In the midst of the COVID-19 epidemic, Spain was one of the countries with the highest number of infections and a high mortality rate. The threat of the virus and consequences of the pandemic have a discernible impact on the mental health of citizens. This study aims to (a) evaluate the levels of anxiety, depression and well-being in a large Spanish sample during the confinement, (b) identify potential predictor variables associated to experiencing both clinical levels of distress and well-being in a sample of 2,122 Spanish people. By using descriptive analyses and logistic regression results revealed high rates of depression, anxiety and well-being. Specifically, our findings revealed that high levels of anxiety about COVID-19, increased substance use and loneliness as the strongest predictors of distress, while gross annual incomes and loneliness were strongest predictors of well-being. Finding of the present study provide a better insight about psychological adjustment to a pandemic and allows us to identify which population groups are at risk of experiencing higher levels of distress and which factors contribute to greater well-being, which could help in the treatments and prevention in similar stressful and traumatic situations.


Subject(s)
Adaptation, Psychological , Anxiety Disorders/psychology , COVID-19/psychology , Depressive Disorder/psychology , Mental Health , Psychological Distress , Substance-Related Disorders/psychology , Adolescent , Adult , Aged , Anxiety Disorders/diagnosis , Anxiety Disorders/epidemiology , COVID-19/epidemiology , Cross-Sectional Studies , Depressive Disorder/diagnosis , Depressive Disorder/epidemiology , Female , Health Surveys , Humans , Income , Internet , Loneliness/psychology , Male , Middle Aged , Pregnancy , Quality of Life/psychology , Risk Factors , Spain/epidemiology , Substance-Related Disorders/diagnosis , Substance-Related Disorders/epidemiology , Young Adult
13.
Am J Drug Alcohol Abuse ; 47(2): 154-159, 2021 03 04.
Article in English | MEDLINE | ID: covidwho-1066068

ABSTRACT

The ongoing pandemic has led to a sudden disruption of routine treatment services. Consequently, the already existing treatment gap for substance use disorders is likely to widen. There is an opportunity to expand the scope of Screening and Brief Intervention (SBI) to meet this unprecedented challenge. Its brevity, flexibility, and generalizability have positioned SBI to deal with additional systemic, structural, and attitudinal barriers that pertain to the pandemic. The standard content of SBI could be modified to adapt to the current context. SBI could also be used as a vehicle to render strategies for infection risk minimization. In this Perspective, we anticipate the challenges of expanding and implementing SBI in the present circumstances and present potential solutions. SBI, with adaptations, could bridge the augmented treatment gap for substance use disorders during COVID-19.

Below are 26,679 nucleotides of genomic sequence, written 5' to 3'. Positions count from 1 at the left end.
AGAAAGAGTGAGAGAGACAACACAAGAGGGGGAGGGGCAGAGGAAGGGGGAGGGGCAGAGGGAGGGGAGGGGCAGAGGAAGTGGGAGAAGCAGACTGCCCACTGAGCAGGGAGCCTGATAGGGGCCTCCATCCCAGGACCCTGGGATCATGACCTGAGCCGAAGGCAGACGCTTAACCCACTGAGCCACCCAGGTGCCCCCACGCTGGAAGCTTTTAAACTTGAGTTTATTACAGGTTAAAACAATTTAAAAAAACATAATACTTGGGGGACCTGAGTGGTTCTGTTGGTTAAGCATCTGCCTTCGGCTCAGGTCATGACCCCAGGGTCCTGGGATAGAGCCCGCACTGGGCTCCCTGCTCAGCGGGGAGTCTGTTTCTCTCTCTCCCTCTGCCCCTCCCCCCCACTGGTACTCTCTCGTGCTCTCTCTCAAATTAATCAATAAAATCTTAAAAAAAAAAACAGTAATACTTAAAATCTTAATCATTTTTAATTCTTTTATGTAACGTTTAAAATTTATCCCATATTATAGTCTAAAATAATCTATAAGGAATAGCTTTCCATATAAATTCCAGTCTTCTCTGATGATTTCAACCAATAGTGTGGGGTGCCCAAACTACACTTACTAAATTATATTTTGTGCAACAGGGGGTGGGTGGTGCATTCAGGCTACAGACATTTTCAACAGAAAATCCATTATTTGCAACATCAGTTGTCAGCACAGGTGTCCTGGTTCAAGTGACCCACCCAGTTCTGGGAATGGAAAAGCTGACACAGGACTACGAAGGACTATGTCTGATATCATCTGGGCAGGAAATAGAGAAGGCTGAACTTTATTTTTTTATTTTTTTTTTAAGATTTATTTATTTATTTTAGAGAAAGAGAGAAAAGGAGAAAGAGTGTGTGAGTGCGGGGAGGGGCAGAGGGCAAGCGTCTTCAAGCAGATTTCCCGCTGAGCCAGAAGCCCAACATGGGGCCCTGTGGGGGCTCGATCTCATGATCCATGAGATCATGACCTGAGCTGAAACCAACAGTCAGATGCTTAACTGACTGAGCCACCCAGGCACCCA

Subject(s)
COVID-19 , Crisis Intervention/methods , Substance-Related Disorders/therapy , Crisis Intervention/organization & administration , Humans , Substance-Related Disorders/diagnosis
14.
Drug Test Anal ; 13(4): 867-870, 2021 Apr.
Article in English | MEDLINE | ID: covidwho-938409

ABSTRACT

A lot has been published on the anticipated effects of the current COVID-19 pandemic on users of illegal drugs. In this study, we present evidence-based data on such effects, namely, the increased number of drug findings in post-mortem investigations. All post-mortem toxicology cases positive for at least one of the following: buprenorphine, amphetamine or cannabis, were investigated in the first 8 months of the year 2020, and the monthly numbers were compared to those in the previous 5 years from 2015 to 2019. These substances served as indicator analytes that could reveal changes in the drug using population. Right after the government restrictions came into force in March 2020, the numbers of buprenorphine, amphetamine and cannabis findings increased. The increase was most noticeable for amphetamine and was evident in all age groups. Our findings indicate that the assumptions on the increased risk of drug-related harm (including death) have become reality. Reduced access to harm-reduction services seems to have increased the mortality among individuals that use buprenorphine, amphetamine or cannabis. Significant and prompt actions need to be taken in order to find new ways in helping this vulnerable group of people.


Subject(s)
COVID-19 , Forensic Toxicology , Substance-Related Disorders/epidemiology , Amphetamine/analysis , Analgesics, Opioid/analysis , Autopsy , Buprenorphine/analysis , COVID-19/epidemiology , Cannabinoid Receptor Agonists/analysis , Central Nervous System Stimulants/analysis , Dronabinol/analogs & derivatives , Dronabinol/analysis , Finland/epidemiology , Harm Reduction , Humans , Illicit Drugs/analysis , Substance-Related Disorders/diagnosis